Changes to ILO Classification and B-Reading System Now Being Implemented

Changes to ILO Classification and B-Reading System Now Being Implemented
1/24/2012

The National Institute for Occupational Safety and Health (NIOSH) and the International Labor Office (ILO) have recently updated the ILO classification system used to evaluate chest radiographs for the presence and severity of changes associated with pneumoconiosis so that modern digital chest images can be classified using the system. On November 17, 2011, ILO issued the following Guidelines for the use of the ILO International Classification of Radiographs of Pneumoconioses, revised edition 2011 (view attachment below). This is the first update to the ILO Guidelines in over a decade.

The principal focus of the new guidelines is to extend the applicability of the Classification to digital chest images. Rather than using printed guides, B readers will now be required to acquire digital reference images from the ILO and compare them side by side with the subject images when B-reading. This change will improve accuracy and should reduce reader error. NIOSH and the ILO will also create a digital data bank from which radiologists can share and nominate new candidate images.

B readers are licensed physicians who have demonstrated proficiency in the classification of chest radiographs for pneumoconiosis using the ILO Classification System. To obtain certification, candidates must pass an examination that involves classifying 125 radiographs in 6 hours, with a score of at least 50 points out of 100. To reflect the new Guidelines, this exam is being revised to incorporate digital imaging. According to the CDC, only about half of applicants pass. [1]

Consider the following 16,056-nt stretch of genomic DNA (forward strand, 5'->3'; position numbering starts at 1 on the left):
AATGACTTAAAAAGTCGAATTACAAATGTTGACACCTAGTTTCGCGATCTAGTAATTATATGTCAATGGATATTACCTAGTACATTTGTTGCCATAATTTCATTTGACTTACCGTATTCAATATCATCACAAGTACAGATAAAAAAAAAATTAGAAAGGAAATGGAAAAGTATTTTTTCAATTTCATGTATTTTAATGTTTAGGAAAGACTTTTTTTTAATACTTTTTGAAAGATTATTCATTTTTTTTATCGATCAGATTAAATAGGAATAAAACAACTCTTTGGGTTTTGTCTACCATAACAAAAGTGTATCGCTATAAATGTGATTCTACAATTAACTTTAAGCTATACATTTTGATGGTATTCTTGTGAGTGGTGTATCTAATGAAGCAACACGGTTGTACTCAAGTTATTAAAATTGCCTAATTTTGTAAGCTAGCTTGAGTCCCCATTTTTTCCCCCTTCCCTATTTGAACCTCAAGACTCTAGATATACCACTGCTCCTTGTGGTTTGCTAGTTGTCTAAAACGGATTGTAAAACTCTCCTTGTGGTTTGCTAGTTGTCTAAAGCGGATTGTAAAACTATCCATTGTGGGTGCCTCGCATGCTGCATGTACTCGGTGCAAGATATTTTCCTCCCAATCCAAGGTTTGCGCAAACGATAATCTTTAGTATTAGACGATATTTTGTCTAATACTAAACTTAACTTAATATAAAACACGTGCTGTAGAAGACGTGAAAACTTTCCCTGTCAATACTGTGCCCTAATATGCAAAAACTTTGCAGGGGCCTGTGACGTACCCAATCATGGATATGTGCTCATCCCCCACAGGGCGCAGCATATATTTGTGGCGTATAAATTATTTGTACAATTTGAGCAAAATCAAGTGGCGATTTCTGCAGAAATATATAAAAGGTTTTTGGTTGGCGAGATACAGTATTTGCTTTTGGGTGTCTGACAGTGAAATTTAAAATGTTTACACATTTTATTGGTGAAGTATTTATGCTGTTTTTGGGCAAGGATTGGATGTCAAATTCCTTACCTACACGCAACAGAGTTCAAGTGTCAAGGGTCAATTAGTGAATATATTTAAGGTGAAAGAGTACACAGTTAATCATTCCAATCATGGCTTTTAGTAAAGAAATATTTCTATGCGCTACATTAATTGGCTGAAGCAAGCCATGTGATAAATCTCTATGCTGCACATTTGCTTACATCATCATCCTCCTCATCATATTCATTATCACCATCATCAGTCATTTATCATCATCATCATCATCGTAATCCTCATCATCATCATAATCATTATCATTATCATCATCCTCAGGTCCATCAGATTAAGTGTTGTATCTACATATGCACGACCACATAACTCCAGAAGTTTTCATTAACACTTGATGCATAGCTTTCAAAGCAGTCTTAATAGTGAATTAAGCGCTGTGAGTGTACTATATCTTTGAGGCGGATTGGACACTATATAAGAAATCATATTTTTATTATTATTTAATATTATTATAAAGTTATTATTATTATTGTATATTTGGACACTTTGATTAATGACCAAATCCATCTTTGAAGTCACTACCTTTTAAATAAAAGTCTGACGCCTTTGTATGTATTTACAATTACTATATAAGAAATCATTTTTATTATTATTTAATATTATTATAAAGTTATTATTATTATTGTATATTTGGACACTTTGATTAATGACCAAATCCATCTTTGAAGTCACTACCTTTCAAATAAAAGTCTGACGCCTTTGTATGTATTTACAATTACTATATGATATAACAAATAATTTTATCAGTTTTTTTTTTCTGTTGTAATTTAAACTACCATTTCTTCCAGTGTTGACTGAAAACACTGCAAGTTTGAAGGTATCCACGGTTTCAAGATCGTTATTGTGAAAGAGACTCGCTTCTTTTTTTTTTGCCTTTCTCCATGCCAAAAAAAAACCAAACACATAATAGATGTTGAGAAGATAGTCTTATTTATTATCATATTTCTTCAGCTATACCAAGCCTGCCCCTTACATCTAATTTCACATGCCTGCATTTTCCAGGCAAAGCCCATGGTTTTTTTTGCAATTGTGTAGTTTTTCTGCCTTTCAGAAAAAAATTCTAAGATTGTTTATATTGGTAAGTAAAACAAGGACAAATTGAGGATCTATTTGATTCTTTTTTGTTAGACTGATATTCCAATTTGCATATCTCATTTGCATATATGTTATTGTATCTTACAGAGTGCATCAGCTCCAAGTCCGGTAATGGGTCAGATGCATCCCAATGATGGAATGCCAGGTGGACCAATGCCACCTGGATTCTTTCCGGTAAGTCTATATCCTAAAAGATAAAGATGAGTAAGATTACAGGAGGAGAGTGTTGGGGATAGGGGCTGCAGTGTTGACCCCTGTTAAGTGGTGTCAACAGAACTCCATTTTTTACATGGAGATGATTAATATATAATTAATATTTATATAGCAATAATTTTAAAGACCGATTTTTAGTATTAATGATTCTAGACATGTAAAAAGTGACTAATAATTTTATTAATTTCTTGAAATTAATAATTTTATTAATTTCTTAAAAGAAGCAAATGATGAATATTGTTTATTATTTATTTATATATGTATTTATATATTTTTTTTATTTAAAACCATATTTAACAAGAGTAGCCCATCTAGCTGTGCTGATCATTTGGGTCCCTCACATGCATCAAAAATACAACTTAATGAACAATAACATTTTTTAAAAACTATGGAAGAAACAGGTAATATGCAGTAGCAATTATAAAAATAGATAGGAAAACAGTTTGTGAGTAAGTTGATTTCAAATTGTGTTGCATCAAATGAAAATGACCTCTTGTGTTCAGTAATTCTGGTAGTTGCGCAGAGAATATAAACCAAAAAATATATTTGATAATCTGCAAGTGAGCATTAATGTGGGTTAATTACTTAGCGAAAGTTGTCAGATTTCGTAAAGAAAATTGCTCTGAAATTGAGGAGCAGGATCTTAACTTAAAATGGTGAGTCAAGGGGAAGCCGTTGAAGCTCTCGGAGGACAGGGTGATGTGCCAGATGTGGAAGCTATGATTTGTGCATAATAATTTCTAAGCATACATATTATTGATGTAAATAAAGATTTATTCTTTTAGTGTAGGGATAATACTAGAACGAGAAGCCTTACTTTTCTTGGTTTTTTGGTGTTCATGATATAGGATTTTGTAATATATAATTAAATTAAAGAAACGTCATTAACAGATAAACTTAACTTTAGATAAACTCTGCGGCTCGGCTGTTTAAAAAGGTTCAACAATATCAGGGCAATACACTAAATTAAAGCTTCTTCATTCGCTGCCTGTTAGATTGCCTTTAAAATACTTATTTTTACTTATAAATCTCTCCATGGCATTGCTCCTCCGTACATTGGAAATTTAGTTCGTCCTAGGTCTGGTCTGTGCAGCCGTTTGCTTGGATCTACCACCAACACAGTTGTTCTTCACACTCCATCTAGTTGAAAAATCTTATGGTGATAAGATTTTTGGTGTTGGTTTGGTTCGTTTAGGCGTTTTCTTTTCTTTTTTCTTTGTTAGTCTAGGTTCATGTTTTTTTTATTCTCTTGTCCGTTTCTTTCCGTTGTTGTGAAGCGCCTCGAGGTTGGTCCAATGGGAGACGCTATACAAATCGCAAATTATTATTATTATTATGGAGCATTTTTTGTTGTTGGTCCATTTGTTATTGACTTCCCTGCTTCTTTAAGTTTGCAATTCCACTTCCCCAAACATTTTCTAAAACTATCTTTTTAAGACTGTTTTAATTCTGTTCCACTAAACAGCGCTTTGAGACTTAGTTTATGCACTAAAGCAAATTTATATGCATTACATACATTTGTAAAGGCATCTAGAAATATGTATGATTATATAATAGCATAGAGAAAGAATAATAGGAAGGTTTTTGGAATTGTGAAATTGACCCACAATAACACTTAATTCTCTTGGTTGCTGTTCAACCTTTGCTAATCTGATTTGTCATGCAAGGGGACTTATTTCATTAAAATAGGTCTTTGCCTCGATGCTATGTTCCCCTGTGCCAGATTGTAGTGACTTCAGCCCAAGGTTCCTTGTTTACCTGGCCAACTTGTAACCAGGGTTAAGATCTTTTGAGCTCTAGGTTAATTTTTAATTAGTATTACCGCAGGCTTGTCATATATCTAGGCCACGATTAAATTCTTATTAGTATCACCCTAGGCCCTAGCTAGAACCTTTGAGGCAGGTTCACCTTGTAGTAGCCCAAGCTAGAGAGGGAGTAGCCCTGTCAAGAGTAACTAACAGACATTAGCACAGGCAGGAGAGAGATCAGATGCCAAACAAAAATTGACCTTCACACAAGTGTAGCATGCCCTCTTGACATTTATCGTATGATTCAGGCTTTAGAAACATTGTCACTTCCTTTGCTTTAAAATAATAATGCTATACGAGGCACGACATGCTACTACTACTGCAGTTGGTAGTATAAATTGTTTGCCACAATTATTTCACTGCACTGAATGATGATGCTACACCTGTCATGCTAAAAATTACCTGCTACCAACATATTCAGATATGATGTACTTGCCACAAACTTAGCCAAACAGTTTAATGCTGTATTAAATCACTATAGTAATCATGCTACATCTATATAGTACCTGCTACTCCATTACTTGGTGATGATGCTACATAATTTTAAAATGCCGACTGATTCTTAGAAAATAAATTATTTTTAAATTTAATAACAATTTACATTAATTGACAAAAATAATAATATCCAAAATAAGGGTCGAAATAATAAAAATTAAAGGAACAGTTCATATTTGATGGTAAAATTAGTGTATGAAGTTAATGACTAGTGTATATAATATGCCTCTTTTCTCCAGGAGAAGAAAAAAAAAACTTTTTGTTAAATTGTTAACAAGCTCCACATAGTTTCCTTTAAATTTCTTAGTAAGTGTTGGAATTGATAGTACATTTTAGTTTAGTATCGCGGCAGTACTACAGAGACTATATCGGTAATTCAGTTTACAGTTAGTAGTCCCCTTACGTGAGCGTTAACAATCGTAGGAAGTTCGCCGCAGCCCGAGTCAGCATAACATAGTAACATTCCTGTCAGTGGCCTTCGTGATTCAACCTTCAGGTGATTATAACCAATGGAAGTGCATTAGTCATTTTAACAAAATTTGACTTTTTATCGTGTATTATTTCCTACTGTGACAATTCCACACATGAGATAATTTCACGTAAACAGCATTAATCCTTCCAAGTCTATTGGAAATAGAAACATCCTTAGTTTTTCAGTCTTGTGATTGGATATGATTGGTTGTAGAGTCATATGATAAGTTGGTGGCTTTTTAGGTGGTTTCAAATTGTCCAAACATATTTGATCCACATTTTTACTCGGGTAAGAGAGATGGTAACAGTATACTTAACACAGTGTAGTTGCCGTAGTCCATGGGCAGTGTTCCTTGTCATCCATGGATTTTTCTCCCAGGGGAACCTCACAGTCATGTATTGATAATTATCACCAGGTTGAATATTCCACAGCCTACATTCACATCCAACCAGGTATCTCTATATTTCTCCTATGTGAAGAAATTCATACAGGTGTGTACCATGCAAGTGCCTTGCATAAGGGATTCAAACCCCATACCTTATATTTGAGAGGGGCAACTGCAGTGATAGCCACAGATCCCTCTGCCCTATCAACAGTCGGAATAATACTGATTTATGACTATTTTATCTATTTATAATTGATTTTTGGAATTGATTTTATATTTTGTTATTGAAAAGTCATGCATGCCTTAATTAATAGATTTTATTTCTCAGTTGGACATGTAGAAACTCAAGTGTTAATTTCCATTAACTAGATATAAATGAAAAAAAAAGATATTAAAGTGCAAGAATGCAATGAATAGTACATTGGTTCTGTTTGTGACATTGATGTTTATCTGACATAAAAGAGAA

In addition, Chest magazine has published a NIOSH-sponsored study of ILO screening, which concerns a comparison of x-ray films versus digital radiology. The study concludes that small opacities are better identified on digital images than conventional film. The article also indicates that there is significant inter-reader variability in finding small opacities, regardless of the imaging medium. [2]

These developments are significant in the litigation of asbestos claims involving lung cancer and asbestosis. For example, most or all ILO screening will now be done on digital film. Therefore, if a digital image does not indicate the finding of small opacities, this makes the argument that it is not asbestos-caused lung cancer more persuasive. Likewise, if film interpretations show opacities that are not confirmed by digital studies, defense attorneys could argue that the prior findings were error.

Governo Law Firm carefully monitors the latest developments in science and medicine so that we can best advocate for our clients in asbestos and other toxic tort cases. Please contact David Governo if you would like more information on this topic and how it may impact your company.


[1] "The NIOSH B Reader Program." CDC.gov, November 17, 2011.http://www.cdc.gov/niosh/topics/chestradiography/breader.html

[2] "Intramodality and Intermodality Comparisons of Storage Phosphor Computed Radiography and Conventional Film-Screen Radiography in the Recognition of Small Pneumoconiotic Opacities." Chest, December 2011 140:61574-1580; published ahead of print May 26, 2011.http://chestjournal.chestpubs.org/content/140/6/1574.abstract


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